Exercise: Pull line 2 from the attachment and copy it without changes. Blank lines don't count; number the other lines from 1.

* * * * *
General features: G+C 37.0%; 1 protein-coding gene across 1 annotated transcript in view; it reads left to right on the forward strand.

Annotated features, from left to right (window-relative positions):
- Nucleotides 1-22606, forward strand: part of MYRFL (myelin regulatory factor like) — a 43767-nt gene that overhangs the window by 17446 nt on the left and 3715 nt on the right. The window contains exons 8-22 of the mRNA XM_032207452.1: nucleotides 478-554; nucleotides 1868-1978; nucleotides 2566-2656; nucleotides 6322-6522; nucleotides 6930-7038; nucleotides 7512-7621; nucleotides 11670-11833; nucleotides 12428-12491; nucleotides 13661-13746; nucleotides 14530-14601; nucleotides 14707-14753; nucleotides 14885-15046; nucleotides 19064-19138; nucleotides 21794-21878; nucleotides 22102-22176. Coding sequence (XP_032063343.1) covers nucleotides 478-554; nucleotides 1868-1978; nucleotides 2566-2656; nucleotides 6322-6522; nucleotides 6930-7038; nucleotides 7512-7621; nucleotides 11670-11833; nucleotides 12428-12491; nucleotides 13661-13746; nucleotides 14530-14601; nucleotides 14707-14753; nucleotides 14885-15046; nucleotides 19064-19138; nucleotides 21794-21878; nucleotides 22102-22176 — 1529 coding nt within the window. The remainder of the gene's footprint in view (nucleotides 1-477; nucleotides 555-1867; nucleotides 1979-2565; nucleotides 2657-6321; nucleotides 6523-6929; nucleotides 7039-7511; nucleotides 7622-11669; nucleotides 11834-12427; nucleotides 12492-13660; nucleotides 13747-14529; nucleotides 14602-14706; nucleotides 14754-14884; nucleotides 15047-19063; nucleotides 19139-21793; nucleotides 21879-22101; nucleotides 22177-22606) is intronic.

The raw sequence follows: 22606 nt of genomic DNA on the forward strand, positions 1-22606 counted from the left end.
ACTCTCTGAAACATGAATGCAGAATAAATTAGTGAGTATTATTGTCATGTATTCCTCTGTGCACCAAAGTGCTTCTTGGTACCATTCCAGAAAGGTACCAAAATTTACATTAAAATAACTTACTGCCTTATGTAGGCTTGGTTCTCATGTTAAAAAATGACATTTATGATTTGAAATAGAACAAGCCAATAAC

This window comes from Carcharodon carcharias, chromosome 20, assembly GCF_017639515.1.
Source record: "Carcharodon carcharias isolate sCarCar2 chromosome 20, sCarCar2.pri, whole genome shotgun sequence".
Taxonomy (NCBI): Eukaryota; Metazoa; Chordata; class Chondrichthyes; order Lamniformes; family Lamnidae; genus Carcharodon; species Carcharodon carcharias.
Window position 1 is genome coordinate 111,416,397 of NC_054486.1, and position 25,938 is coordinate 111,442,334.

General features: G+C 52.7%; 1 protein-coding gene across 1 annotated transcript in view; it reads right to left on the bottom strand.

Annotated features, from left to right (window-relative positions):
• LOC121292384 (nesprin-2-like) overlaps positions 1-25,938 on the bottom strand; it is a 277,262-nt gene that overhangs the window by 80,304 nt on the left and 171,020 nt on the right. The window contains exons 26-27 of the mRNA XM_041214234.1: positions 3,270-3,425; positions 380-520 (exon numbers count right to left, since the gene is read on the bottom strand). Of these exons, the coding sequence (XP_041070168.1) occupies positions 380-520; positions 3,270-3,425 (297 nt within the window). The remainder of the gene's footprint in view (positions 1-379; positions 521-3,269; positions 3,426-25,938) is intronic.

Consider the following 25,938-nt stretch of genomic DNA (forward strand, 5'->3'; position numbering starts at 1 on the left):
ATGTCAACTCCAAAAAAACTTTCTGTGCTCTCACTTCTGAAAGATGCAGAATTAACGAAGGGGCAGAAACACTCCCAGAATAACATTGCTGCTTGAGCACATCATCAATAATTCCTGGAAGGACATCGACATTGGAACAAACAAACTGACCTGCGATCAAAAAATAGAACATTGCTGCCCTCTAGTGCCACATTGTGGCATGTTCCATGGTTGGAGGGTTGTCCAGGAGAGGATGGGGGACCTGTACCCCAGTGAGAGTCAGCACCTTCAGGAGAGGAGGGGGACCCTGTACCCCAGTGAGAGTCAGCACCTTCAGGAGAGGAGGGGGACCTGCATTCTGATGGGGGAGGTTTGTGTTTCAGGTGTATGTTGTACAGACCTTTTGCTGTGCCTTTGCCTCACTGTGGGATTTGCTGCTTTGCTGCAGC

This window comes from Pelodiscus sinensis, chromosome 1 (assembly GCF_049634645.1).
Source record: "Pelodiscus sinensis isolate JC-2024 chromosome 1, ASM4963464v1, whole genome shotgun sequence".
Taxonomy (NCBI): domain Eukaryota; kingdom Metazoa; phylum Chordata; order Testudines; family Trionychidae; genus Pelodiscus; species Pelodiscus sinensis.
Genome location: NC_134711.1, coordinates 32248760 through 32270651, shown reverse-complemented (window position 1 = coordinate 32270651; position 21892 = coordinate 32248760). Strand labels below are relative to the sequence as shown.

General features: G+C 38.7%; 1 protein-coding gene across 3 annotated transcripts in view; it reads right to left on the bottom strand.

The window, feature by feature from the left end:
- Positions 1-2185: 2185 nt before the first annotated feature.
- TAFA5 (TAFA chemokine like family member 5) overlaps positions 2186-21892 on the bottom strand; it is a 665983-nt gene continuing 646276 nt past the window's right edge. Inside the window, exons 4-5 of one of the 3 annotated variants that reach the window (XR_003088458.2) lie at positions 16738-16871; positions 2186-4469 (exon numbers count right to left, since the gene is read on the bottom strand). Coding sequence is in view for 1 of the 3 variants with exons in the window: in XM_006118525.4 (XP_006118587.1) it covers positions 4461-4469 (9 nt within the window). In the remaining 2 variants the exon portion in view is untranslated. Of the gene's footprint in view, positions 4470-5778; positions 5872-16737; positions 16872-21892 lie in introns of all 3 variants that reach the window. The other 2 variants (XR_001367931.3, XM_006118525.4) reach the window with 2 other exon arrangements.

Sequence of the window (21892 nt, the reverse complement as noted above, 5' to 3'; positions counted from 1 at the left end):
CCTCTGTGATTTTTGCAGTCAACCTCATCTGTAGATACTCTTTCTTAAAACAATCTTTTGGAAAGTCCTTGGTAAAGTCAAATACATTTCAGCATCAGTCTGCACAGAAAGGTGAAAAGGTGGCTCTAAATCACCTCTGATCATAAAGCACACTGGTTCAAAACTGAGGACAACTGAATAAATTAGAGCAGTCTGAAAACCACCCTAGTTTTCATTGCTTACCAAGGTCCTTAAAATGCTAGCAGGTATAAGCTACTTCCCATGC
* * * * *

Annotated features, from left to right (window-relative positions):